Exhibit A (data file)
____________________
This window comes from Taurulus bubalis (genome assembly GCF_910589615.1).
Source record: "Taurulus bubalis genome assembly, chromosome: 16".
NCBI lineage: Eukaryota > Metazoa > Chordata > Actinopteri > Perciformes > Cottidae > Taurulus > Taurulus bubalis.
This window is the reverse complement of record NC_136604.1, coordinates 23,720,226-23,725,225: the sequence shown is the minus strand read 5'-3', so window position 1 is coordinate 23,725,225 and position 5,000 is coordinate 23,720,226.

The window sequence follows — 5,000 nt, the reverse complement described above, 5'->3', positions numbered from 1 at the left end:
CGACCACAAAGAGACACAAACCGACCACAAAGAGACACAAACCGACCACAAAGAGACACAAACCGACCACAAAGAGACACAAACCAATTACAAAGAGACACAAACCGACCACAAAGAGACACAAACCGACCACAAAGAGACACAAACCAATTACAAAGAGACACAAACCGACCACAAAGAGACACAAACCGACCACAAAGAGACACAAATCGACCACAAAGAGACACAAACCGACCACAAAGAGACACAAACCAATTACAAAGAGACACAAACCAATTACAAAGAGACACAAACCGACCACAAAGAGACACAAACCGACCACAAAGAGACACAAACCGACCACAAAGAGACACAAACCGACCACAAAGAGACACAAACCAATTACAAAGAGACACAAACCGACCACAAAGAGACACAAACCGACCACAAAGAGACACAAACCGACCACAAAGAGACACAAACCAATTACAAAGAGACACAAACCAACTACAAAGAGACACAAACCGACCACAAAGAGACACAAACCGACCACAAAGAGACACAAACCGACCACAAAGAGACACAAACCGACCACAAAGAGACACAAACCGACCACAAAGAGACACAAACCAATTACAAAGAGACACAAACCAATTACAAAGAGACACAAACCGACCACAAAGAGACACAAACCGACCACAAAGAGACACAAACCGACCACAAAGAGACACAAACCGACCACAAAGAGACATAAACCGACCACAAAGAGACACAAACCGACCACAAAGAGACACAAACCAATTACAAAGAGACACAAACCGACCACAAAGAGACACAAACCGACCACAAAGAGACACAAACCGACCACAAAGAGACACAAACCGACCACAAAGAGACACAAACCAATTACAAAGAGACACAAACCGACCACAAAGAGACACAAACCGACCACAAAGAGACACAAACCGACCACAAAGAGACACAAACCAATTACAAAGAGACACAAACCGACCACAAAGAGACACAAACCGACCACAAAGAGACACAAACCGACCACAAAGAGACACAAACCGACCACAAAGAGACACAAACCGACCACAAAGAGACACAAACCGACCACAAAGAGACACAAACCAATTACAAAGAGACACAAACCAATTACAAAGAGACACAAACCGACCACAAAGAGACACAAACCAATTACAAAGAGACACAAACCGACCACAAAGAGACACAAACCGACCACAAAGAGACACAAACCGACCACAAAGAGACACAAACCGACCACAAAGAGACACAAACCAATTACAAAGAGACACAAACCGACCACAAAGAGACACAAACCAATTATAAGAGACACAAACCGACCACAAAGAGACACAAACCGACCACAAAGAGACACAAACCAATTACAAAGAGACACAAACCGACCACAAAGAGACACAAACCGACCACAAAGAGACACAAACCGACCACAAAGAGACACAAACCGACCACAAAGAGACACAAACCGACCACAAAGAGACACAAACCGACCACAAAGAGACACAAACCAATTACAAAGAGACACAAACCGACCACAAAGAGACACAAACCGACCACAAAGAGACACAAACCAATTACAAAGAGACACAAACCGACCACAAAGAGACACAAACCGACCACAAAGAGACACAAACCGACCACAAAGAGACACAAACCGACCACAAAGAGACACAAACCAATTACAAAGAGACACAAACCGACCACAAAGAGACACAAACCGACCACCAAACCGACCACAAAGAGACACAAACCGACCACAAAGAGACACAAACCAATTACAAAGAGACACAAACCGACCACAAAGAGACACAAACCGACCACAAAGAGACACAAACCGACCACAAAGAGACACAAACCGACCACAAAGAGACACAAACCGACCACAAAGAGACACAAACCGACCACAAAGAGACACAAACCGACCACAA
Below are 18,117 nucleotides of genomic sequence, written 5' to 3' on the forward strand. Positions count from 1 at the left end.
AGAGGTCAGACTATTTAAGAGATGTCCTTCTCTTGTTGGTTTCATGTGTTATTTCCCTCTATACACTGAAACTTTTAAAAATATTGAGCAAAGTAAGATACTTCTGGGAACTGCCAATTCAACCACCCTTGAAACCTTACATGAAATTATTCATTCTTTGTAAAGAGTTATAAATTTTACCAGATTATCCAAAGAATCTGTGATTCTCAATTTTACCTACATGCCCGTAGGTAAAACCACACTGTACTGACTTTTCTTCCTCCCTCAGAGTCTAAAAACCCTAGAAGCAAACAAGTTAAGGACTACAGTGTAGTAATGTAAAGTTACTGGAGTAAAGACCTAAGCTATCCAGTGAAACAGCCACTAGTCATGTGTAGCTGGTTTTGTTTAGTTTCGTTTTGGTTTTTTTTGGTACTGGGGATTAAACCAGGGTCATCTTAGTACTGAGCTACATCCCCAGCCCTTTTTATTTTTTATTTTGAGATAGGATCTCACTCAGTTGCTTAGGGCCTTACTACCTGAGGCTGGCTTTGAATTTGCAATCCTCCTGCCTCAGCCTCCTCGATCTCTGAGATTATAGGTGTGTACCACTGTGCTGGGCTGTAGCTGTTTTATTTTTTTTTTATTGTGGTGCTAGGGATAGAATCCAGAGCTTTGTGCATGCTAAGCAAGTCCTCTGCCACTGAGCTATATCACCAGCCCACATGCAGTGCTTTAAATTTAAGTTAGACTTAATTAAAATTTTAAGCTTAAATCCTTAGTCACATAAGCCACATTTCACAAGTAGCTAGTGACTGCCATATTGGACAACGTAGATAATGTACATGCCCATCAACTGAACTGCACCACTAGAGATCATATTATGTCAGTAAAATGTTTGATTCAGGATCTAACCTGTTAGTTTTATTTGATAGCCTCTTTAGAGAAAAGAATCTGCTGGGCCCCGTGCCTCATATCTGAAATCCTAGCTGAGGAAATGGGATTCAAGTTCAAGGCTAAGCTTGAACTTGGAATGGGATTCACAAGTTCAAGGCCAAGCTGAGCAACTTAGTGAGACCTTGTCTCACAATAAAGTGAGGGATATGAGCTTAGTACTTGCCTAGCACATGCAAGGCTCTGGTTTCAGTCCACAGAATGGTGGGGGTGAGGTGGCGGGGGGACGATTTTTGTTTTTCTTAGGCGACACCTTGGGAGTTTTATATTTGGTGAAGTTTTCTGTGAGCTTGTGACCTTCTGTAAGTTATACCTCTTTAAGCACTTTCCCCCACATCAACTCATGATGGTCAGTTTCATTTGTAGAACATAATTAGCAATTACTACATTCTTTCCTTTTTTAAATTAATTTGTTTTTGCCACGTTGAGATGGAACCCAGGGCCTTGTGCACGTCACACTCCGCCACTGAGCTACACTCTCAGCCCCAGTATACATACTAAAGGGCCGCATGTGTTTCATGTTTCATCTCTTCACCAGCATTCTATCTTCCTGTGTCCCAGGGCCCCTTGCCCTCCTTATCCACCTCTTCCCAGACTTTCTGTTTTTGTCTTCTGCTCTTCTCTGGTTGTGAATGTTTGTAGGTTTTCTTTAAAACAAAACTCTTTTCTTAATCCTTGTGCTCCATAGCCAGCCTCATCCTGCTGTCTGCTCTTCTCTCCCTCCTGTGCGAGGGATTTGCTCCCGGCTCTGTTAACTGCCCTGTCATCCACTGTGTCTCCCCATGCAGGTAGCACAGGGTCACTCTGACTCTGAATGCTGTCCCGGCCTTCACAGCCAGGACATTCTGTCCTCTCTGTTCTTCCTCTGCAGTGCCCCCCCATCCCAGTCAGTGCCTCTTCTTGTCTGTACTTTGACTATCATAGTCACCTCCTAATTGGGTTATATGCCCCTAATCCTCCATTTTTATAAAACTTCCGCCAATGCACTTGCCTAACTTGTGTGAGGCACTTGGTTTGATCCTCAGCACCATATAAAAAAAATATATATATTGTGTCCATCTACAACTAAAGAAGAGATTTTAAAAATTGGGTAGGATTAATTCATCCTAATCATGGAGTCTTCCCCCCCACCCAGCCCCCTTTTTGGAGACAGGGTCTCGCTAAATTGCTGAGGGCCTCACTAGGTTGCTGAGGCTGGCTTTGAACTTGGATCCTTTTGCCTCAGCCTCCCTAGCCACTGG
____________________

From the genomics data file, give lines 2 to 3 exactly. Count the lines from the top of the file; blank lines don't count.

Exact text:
Source record: "Taurulus bubalis genome assembly, chromosome: 16".
NCBI lineage: Eukaryota > Metazoa > Chordata > Actinopteri > Perciformes > Cottidae > Taurulus > Taurulus bubalis.